Enabling access to clean water and sanitation
Associate Professor Juliet Willetts, Research Director at the UTS Institute for Sustainable Futures, has spent the last three years immersed in Enterprise in WASH (Water Sanitation and Hygiene), a research initiative in Vietnam, Indonesia and Timor-Leste to advise national policy makers and practitioners.
Institute for Sustainable Futures
AusAID Australian Development Research Awards Scheme
SNV Netherlands Development Organisation
East Meets West Foundation
Universitas Gadjah Mada, Indonesia
National University of Timor-Leste
Vietnam National University Centre for Natural Resources and Environmental Studies
Universal access to safe water without discrimination is a human right recognised by the United Nations in 2010 — and yet globally one in 10 people still don’t have safe drinking water, and one in three don’t have access to a toilet.
Across the developing world, many governments are trying to improve provision of water and sanitation to their citizens — especially to the poor.
While it’s a significant investment of time and cost for the initial infrastructure construction, a growing number of countries are realising that these services need long-term maintenance and spare parts — and it is also timely to consider how enterprise could step in to provide some of these services.
This is where Associate Professor Juliet Willetts, Research Director at UTS’s Institute for Sustainable Futures, comes in. Willetts has spent the last three years immersed in Enterprise in WASH (water, sanitation and hygiene), a research initiative to advise national policy-makers and practitioners.
Focusing on Vietnam, Indonesia and Timor-Leste, Willetts and her four team members have assessed the motivations and barriers of entry for micro, small and medium enterprises to establish WASH businesses.
“In each country, we also looked through the lens of how civil society organisations (CSOs) can support these entrepreneurs better, and determine if entrepreneurial values are at odds with the traditional approach to water and sanitation,” says Willetts, who has a background in environmental engineering.
“We are also analysing the role of social enterprise in WASH — if and how you can be enterprising but do social good at the same time,” she says.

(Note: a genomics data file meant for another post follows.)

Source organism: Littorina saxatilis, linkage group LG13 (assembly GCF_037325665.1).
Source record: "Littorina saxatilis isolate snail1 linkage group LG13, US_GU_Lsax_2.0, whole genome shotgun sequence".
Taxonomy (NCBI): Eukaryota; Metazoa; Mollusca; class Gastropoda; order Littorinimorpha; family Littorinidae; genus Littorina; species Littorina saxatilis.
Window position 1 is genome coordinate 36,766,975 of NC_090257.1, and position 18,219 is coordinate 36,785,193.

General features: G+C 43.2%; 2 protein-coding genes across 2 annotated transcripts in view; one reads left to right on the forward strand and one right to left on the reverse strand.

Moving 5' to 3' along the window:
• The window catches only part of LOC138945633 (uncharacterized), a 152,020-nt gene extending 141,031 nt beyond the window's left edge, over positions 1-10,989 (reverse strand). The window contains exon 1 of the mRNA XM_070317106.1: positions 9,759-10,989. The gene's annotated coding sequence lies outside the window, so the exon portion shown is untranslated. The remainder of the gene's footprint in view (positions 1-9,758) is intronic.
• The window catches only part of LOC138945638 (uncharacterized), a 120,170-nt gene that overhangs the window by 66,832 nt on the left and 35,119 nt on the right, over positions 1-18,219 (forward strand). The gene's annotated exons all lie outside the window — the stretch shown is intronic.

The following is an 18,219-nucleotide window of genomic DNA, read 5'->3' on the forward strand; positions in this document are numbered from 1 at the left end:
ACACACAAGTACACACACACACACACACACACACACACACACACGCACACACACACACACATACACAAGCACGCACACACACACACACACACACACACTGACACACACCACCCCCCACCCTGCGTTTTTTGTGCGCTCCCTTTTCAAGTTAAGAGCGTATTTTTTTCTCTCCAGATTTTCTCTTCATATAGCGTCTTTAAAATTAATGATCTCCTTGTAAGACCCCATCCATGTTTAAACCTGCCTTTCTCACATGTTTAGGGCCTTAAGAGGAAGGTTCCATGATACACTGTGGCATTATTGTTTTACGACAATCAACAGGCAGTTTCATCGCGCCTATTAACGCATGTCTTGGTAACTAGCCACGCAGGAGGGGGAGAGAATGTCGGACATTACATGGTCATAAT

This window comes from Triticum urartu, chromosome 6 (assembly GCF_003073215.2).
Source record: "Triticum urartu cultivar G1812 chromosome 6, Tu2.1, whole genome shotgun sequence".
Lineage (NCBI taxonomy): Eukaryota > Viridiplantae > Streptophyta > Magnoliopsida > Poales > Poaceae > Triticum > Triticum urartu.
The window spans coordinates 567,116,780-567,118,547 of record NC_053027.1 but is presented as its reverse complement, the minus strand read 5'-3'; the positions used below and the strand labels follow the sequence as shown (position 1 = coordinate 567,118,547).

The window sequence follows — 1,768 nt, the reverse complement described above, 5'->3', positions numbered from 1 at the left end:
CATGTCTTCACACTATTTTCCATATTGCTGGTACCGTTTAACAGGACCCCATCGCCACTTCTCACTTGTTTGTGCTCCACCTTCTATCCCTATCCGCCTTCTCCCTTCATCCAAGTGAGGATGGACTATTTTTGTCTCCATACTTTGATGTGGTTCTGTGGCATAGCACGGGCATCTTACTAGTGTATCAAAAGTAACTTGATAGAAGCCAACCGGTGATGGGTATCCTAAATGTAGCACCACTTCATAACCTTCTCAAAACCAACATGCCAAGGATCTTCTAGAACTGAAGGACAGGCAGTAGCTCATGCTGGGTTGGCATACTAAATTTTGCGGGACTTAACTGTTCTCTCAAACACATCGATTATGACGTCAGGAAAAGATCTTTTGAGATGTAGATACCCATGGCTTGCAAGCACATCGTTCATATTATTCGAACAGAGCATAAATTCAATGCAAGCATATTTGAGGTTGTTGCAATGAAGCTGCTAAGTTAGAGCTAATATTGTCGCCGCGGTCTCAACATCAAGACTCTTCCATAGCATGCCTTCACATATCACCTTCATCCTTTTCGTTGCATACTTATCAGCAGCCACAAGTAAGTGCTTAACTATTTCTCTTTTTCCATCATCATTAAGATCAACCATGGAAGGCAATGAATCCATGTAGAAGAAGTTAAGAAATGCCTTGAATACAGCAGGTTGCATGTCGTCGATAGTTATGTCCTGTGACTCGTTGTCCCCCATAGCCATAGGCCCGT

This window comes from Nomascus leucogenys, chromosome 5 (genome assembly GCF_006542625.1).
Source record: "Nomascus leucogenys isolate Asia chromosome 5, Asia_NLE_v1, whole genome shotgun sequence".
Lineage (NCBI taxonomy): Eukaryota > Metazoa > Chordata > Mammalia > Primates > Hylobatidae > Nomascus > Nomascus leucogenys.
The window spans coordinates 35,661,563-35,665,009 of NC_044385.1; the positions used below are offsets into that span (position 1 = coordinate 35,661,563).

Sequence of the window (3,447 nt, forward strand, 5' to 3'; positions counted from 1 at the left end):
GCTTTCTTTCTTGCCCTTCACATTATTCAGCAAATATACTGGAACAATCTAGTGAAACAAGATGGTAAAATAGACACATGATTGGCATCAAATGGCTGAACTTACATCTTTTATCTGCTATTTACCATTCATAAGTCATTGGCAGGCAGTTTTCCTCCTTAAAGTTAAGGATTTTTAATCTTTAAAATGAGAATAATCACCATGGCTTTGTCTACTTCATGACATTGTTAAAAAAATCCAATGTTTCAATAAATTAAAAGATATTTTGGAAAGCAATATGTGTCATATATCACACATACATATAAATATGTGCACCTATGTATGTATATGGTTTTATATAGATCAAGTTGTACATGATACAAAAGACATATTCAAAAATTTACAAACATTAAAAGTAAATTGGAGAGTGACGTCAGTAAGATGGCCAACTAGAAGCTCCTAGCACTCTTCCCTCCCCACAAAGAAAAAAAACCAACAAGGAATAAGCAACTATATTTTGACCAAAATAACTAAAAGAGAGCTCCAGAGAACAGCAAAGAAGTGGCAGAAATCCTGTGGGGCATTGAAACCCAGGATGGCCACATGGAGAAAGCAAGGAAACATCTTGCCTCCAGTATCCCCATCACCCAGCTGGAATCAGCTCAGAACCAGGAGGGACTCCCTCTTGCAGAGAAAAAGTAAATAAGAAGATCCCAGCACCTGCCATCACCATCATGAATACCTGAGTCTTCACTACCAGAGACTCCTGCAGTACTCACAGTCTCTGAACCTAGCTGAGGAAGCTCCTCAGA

Willetts points out that participation in WASH can also enhance gender equity; currently in most countries although women walk kilometres to collect water and are the main users for washing and cooking, they often play limited roles in the actual water and sanitation decision-making, management and maintenance of facilities or economic opportunities related to WASH enterprises.
“Including marginalised or disadvantaged groups — including women — in water planning, design, implementation, ongoing maintenance and enterprise opportunities ensures no one is forgotten or left behind, and that everyone equally receives the benefit of safe and clean water,” Willetts says.
“It can also ensure that traditional gender roles are challenged and women have a greater chance to participate and derive economic benefit.”
The UTS team also examined the water and sanitation service supply chains for sanitation products, especially to remote and regional areas in Vietnam and Indonesia, determining whether the business models of private services were sustainable and economically viable.
In rural Vietnam, they also completed an in-depth study to discover whether poor households actually received adequate access to privately-run water services.
As part of the project, Willetts and her team have held national workshops to share their findings in each country to actively engage governments, policymakers and civil society organisations with the implications of their research findings and how WASH businesses could be best supported and regulated in future with an eye to ensuring equitable outcomes across societies.
WASH photo gallery
Photos supplied by Juliet Willetts